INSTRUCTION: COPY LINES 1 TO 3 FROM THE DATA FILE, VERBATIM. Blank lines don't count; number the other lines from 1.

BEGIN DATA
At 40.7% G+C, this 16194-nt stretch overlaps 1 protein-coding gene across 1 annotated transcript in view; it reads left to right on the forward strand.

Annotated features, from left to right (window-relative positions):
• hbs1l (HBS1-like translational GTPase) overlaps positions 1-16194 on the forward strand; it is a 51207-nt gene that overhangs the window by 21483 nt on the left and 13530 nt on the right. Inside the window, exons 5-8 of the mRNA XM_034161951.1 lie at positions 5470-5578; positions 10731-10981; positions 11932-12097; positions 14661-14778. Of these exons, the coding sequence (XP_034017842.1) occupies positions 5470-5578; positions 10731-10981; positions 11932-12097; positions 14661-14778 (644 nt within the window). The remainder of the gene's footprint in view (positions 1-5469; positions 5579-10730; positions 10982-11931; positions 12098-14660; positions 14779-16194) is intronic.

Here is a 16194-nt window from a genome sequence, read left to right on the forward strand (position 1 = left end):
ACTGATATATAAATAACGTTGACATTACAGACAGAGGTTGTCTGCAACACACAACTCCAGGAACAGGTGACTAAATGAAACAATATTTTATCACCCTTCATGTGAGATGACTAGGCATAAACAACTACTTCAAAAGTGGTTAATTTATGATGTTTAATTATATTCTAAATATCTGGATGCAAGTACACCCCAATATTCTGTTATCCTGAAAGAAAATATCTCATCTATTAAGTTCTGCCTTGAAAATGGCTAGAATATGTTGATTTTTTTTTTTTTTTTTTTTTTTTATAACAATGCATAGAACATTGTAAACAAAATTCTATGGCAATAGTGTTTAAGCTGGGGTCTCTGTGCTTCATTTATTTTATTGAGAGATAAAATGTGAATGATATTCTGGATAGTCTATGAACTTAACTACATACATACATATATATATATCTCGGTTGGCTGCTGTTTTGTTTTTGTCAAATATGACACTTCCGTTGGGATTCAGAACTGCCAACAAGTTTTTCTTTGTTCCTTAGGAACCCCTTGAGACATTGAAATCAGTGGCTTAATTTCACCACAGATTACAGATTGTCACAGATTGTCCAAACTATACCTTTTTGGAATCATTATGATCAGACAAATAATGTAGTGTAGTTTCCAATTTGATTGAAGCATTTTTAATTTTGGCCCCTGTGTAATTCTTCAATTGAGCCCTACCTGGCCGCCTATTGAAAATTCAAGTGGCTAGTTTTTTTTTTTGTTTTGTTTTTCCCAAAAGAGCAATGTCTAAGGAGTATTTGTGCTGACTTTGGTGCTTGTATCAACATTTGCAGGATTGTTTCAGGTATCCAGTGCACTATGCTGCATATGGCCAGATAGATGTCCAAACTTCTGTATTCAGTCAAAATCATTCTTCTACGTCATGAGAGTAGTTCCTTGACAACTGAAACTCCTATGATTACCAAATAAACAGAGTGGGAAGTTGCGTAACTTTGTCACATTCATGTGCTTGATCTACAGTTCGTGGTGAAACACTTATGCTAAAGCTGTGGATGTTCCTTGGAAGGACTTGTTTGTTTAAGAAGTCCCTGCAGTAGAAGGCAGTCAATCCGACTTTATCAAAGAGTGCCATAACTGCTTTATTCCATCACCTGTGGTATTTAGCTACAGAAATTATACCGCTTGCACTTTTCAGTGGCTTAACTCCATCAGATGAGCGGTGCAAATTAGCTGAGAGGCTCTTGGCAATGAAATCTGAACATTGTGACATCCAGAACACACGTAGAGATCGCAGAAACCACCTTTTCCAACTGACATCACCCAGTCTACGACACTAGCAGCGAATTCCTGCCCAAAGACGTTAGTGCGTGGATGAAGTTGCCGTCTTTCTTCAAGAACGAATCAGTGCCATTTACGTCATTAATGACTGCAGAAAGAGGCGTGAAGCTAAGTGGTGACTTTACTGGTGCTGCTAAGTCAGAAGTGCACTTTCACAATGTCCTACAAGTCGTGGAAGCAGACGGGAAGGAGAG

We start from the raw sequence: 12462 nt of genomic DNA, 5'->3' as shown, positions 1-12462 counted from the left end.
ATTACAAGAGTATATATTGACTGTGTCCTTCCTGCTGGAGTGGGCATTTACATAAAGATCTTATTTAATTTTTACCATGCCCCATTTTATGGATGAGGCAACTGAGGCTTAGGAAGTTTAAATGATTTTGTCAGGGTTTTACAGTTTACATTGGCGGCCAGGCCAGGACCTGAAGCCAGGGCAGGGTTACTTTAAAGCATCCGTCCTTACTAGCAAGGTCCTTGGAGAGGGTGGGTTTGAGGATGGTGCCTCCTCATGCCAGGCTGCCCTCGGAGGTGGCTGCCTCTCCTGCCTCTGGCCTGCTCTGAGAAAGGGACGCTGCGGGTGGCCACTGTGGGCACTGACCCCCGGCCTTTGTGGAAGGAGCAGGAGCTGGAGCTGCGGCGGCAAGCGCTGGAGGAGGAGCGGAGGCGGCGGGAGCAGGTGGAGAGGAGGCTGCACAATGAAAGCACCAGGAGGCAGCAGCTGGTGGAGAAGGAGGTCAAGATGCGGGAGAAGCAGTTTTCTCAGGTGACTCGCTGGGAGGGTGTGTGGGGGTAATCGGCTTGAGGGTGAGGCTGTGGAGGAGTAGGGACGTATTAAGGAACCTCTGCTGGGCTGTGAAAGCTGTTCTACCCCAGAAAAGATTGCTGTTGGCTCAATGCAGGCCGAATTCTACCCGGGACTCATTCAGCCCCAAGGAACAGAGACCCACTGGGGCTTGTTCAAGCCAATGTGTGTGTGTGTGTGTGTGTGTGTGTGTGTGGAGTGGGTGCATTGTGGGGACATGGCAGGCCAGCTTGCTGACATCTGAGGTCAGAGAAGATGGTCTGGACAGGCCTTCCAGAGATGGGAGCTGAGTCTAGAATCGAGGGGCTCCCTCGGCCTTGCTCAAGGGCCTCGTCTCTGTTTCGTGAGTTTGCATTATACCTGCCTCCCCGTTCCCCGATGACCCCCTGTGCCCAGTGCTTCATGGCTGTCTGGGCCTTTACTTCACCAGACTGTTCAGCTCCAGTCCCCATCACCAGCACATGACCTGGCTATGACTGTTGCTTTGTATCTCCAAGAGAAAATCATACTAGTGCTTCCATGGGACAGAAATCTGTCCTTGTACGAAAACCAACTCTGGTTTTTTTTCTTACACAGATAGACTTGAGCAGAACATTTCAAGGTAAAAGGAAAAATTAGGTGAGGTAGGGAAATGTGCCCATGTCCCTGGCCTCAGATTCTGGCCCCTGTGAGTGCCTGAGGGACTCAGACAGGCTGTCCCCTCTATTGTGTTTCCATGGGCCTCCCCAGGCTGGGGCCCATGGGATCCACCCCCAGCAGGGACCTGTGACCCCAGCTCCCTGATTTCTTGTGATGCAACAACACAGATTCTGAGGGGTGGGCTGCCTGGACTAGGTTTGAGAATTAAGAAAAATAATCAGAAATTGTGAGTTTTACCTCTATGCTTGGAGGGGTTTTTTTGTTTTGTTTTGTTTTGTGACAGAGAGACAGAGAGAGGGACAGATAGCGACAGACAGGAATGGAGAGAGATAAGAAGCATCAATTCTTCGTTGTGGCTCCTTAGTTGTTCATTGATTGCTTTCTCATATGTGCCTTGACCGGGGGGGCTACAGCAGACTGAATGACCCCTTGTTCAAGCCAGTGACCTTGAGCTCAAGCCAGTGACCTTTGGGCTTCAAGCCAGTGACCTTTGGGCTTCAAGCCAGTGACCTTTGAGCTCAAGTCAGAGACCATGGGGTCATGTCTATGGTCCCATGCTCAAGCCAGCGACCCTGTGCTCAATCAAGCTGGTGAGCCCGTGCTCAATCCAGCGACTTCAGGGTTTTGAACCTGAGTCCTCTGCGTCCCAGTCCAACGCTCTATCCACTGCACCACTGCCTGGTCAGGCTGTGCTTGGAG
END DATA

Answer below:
At 40.7% G+C, this 16194-nt stretch overlaps 1 protein-coding gene across 1 annotated transcript in view; it reads left to right on the forward strand.

Annotated features, from left to right (window-relative positions):
• hbs1l (HBS1-like translational GTPase) overlaps positions 1-16194 on the forward strand; it is a 51207-nt gene that overhangs the window by 21483 nt on the left and 13530 nt on the right. Inside the window, exons 5-8 of the mRNA XM_034161951.1 lie at positions 5470-5578; positions 10731-10981; positions 11932-12097; positions 14661-14778. Of these exons, the coding sequence (XP_034017842.1) occupies positions 5470-5578; positions 10731-10981; positions 11932-12097; positions 14661-14778 (644 nt within the window). The remainder of the gene's footprint in view (positions 1-5469; positions 5579-10730; positions 10982-11931; positions 12098-14660; positions 14779-16194) is intronic.